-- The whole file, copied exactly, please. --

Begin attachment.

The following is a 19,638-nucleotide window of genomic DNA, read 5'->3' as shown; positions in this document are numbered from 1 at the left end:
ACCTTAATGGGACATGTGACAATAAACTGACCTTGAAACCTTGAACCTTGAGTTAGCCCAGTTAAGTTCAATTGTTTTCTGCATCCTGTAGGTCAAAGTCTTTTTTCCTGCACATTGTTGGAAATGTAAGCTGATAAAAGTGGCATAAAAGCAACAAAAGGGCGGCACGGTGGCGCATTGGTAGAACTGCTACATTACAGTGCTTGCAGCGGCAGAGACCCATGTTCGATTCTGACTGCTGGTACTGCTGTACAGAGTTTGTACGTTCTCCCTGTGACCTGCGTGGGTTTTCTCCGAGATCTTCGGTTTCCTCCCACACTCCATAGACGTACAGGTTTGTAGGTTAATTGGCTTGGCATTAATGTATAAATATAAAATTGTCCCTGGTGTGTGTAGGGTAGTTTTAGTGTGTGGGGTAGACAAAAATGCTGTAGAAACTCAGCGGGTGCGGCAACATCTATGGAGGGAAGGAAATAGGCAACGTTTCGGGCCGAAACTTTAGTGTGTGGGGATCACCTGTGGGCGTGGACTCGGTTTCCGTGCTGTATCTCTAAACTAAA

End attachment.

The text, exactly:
The following is a 19,638-nucleotide window of genomic DNA, read 5'->3' as shown; positions in this document are numbered from 1 at the left end:
ACCTTAATGGGACATGTGACAATAAACTGACCTTGAAACCTTGAACCTTGAGTTAGCCCAGTTAAGTTCAATTGTTTTCTGCATCCTGTAGGTCAAAGTCTTTTTTCCTGCACATTGTTGGAAATGTAAGCTGATAAAAGTGGCATAAAAGCAACAAAAGGGCGGCACGGTGGCGCATTGGTAGAACTGCTACATTACAGTGCTTGCAGCGGCAGAGACCCATGTTCGATTCTGACTGCTGGTACTGCTGTACAGAGTTTGTACGTTCTCCCTGTGACCTGCGTGGGTTTTCTCCGAGATCTTCGGTTTCCTCCCACACTCCATAGACGTACAGGTTTGTAGGTTAATTGGCTTGGCATTAATGTATAAATATAAAATTGTCCCTGGTGTGTGTAGGGTAGTTTTAGTGTGTGGGGTAGACAAAAATGCTGTAGAAACTCAGCGGGTGCGGCAACATCTATGGAGGGAAGGAAATAGGCAACGTTTCGGGCCGAAACTTTAGTGTGTGGGGATCACCTGTGGGCGTGGACTCGGTTTCCGTGCTGTATCTCTAAACTAAA